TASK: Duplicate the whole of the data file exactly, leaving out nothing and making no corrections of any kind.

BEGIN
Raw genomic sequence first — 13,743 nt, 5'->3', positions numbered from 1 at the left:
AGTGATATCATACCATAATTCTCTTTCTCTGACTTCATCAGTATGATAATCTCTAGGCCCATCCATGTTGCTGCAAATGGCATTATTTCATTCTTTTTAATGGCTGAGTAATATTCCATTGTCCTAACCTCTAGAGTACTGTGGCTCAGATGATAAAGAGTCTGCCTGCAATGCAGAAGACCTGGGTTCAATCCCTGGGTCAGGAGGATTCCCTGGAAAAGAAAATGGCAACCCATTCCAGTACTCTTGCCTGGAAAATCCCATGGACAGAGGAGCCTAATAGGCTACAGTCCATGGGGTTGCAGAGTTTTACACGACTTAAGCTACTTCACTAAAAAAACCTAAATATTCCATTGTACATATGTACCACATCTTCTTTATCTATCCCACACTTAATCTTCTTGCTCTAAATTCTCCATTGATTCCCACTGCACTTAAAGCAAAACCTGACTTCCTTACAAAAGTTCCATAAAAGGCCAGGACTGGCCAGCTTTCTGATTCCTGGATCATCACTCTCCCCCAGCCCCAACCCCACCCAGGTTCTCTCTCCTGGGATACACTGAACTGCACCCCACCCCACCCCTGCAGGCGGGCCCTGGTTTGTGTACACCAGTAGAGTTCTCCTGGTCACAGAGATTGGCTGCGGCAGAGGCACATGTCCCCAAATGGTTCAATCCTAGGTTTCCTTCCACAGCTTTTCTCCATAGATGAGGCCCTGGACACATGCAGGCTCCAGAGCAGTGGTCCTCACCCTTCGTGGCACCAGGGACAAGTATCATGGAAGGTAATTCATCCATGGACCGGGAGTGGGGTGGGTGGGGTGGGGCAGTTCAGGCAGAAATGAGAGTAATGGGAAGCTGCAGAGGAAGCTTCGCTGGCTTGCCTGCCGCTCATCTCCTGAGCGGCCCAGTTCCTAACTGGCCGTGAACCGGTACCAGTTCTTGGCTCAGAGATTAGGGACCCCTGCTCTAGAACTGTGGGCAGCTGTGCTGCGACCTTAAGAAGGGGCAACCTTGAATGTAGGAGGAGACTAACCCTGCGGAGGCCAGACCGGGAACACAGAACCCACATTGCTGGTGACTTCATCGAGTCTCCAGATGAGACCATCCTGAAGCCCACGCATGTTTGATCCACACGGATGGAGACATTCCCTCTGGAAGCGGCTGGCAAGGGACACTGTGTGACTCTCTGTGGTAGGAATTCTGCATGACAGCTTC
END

Raw genomic sequence first — 13,743 nt, 5'->3', positions numbered from 1 at the left:
AGTGATATCATACCATAATTCTCTTTCTCTGACTTCATCAGTATGATAATCTCTAGGCCCATCCATGTTGCTGCAAATGGCATTATTTCATTCTTTTTAATGGCTGAGTAATATTCCATTGTCCTAACCTCTAGAGTACTGTGGCTCAGATGATAAAGAGTCTGCCTGCAATGCAGAAGACCTGGGTTCAATCCCTGGGTCAGGAGGATTCCCTGGAAAAGAAAATGGCAACCCATTCCAGTACTCTTGCCTGGAAAATCCCATGGACAGAGGAGCCTAATAGGCTACAGTCCATGGGGTTGCAGAGTTTTACACGACTTAAGCTACTTCACTAAAAAAACCTAAATATTCCATTGTACATATGTACCACATCTTCTTTATCTATCCCACACTTAATCTTCTTGCTCTAAATTCTCCATTGATTCCCACTGCACTTAAAGCAAAACCTGACTTCCTTACAAAAGTTCCATAAAAGGCCAGGACTGGCCAGCTTTCTGATTCCTGGATCATCACTCTCCCCCAGCCCCAACCCCACCCAGGTTCTCTCTCCTGGGATACACTGAACTGCACCCCACCCCACCCCTGCAGGCGGGCCCTGGTTTGTGTACACCAGTAGAGTTCTCCTGGTCACAGAGATTGGCTGCGGCAGAGGCACATGTCCCCAAATGGTTCAATCCTAGGTTTCCTTCCACAGCTTTTCTCCATAGATGAGGCCCTGGACACATGCAGGCTCCAGAGCAGTGGTCCTCACCCTTCGTGGCACCAGGGACAAGTATCATGGAAGGTAATTCATCCATGGACCGGGAGTGGGGTGGGTGGGGTGGGGCAGTTCAGGCAGAAATGAGAGTAATGGGAAGCTGCAGAGGAAGCTTCGCTGGCTTGCCTGCCGCTCATCTCCTGAGCGGCCCAGTTCCTAACTGGCCGTGAACCGGTACCAGTTCTTGGCTCAGAGATTAGGGACCCCTGCTCTAGAACTGTGGGCAGCTGTGCTGCGACCTTAAGAAGGGGCAACCTTGAATGTAGGAGGAGACTAACCCTGCGGAGGCCAGACCGGGAACACAGAACCCACATTGCTGGTGACTTCATCGAGTCTCCAGATGAGACCATCCTGAAGCCCACGCATGTTTGATCCACACGGATGGAGACATTCCCTCTGGAAGCGGCTGGCAAGGGACACTGTGTGACTCTCTGTGGTAGGAATTCTGCATGACAGCTTC